Spring Trade Candidate: Domonic Brown

Phillies outfielder Domonic Brown

Should Domonic Brown be on Mets’ radar?

The swell of players in spring training is too much for a 25-man roster to handle. As a result, trades made in advance of Opening Day often include diamonds in the rough, due to lack of options and other factors. Could Domonic Brown be one of those gems?

It’s no secret the Phils have soured on Domonic Brown. The signing of Delmon Young, who appears to be the front-runner for the right field job that was seemingly Brown’s job lose most of the winter, is just the latest, perhaps most damning development in Brown’s fall from grace, and the Phils now long running disenchantment with their former top prospect.

While Brown still has a chance to win significant playing time with the Phillies this spring, Laynce Nix, Darin Ruf, and John Mayberry Jr, are all in the mix for the Phils left field job as well. As a result, it certainly wouldn’t shock anyone to see the Phillies finally trade Brown; he’s been connected to just about every major Phillies trade rumor over the last three years. Most likely, Brown isn’t going anywhere in the next few weeks, and will be given every opportunity to showcase his talents this spring. But if Brown doesn’t secure at least the better half of a platoon in left this spring, it’s hard to see the Phillies relegating him to a bench role, or sending him back to AAA for a fourth straight season.

Yes, the Mets aren’t exactly lacking in left-handed hitting outfielders with questions marks; make no mistake, Brown has plenty of them. By a variety of measures, however, Brown is also being seriously undervalued by the Phillies, and his odds of becoming a productive big league outfielder are probably better than either Lucas Duda or Kirk Nieuwenhuis.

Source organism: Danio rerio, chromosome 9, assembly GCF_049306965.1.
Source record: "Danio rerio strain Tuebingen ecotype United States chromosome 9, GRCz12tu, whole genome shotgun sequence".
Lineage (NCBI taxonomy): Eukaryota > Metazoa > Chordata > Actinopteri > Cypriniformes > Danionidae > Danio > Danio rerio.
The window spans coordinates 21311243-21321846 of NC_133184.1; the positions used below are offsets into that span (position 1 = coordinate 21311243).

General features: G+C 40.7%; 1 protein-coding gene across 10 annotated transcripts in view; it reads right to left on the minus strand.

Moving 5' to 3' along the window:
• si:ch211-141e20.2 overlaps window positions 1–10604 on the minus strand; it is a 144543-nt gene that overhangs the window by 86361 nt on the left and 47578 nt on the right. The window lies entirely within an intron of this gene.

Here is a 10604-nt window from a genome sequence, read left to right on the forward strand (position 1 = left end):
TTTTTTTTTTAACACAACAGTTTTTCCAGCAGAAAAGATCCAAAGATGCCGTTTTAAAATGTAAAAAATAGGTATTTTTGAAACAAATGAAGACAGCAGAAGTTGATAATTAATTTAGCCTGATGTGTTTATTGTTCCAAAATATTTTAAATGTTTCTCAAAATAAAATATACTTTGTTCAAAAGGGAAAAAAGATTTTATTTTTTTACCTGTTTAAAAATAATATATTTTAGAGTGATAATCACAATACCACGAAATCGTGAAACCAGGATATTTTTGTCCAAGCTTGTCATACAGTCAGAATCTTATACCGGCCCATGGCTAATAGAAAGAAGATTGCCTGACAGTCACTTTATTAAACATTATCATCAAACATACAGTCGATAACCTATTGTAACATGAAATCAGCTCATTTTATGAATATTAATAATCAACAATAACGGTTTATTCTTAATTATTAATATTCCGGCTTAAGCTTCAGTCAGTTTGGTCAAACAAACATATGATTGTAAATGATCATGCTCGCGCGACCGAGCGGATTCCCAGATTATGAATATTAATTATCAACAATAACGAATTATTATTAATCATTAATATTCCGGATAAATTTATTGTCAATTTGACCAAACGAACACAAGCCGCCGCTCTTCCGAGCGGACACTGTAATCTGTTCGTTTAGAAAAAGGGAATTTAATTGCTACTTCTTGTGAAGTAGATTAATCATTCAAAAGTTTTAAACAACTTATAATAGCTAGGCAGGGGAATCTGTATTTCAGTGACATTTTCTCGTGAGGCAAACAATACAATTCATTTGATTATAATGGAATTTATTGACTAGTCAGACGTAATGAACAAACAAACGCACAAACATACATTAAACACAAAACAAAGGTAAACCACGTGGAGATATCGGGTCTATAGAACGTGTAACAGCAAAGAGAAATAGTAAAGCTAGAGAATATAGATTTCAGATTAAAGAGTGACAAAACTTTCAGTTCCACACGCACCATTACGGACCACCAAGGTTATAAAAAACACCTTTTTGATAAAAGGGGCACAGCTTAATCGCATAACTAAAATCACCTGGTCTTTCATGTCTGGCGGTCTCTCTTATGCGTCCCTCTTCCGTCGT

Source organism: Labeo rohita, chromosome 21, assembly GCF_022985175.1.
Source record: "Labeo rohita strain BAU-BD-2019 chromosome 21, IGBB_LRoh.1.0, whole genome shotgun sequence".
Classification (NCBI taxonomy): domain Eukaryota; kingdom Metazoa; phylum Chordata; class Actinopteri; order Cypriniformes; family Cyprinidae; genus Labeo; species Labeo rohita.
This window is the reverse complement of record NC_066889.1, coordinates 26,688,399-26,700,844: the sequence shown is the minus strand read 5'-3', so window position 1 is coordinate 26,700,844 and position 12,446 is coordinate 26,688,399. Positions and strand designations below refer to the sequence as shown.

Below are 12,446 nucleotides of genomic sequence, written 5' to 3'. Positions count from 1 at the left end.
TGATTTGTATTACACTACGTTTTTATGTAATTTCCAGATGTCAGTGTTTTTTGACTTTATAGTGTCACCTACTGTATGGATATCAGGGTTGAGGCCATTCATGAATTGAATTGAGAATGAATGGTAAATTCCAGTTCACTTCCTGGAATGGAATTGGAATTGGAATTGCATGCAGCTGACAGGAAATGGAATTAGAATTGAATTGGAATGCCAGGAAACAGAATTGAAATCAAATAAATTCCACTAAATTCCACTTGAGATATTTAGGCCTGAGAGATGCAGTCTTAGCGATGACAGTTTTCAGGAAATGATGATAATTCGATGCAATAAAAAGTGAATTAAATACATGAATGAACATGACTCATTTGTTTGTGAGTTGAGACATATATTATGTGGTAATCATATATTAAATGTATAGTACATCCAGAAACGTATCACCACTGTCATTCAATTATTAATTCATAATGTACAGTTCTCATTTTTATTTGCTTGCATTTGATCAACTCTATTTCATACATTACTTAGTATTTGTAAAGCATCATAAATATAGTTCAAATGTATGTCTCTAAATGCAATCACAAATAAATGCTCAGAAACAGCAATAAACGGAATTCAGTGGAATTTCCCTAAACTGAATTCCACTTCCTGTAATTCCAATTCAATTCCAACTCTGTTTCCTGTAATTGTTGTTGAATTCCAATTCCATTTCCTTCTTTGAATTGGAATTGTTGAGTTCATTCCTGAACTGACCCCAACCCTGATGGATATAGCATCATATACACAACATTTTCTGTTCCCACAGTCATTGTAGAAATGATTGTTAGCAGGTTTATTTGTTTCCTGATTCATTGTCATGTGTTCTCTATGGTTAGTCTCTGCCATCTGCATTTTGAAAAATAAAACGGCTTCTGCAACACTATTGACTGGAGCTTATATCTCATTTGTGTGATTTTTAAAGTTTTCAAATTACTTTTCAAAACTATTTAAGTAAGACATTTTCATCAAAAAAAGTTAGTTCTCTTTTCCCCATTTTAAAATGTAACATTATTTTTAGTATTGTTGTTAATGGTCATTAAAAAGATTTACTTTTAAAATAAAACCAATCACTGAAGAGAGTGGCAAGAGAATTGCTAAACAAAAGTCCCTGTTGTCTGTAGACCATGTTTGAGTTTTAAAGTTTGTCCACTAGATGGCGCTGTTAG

As you can see below, just about every projection system expects Brown to be at least an average-hitting corner outfielder in 2013:

System AVG OBP SLG wOBA
ZIPS .265 .332 .461 .337
Bill James .274 .347 .445 .342
Steamer .256 .328 .423 .325
Oliver .267 .337 .449 .339

 

 

 

While Brown has hit just .236/.315/.388 with a .307 wOBA in 492 plate-appearances over career, it’s easy to see why they all share such a bullish outlook on him. Brown’s career BABIP is .269- about 30 points below the league average- despite the fact there is nothing about his batted ball profile that suggests he should struggle in that department. Further, despite his lack of production, Brown’s plate discipline has remained very good at the big league level. He has a 51:93 BB/K ratio for his career.

It’s also worth noting that Brown suffered a broken hamate bone in the spring of 2011. Hand and wrist injuries are known to linger for awhile and sap many hitters of their power — which would certainly explain Brown’s unimpressive SLG% in both AAA and the big leagues the past two seasons. Throw that on top of the fact has just generally been jerked around in terms by Charlie Manuel and co. in terms of playing time and his role in the organization.

Of course, Brown’s reputation as an atrocious defender has done even more damage to his prospect status than his disappointing offense. While Brown — who was recruited to play wide receiver at the University of Miami — is absolutely oozing with athleticism and has no trouble covering a lot of ground, it’s been well documented that his routes in the outfield leave much to be desired. This sentiment was also reflected in the limited defensive data on Brown from 2010-2011.

In 2012, however, Brown did show some improvement defensively in the eyes of many evaluators, and this is reflected (again, small sample size beware) in his much improved UZR last season. So make of that what you will. I’m admittedly in no position to judge Brown’s defense, or the extent to which player’s defensive instincts are simply intrinsic. But keep in mind that Brown just turned 25 years old, and was very raw when he was drafted out of high school in 2006, so it’s conceivable he’s finally learned to translate his raw tools into production in the outfield.

In other words, Brown looks like a young, undervalued, high-ceiling talent. Exactly the type of asset the Mets should look to acquire. Of course, 28 other teams could also use an infusion of young, undervalued, high-ceiling talent, but Ruben Amaro doesn’t seem to think the Phillies do, so there’s that.

What do you think? Is Domonic Brown a player the Mets could use? If he becomes available, should the Mets try to acquire? Why or why not? Answer in the comments.

12-13 Offseason

About the Author

Matt is a high school student in New Jersey and avid Mets fan. He occasionally updates his blog at: matthimelfarb.wordpress.com

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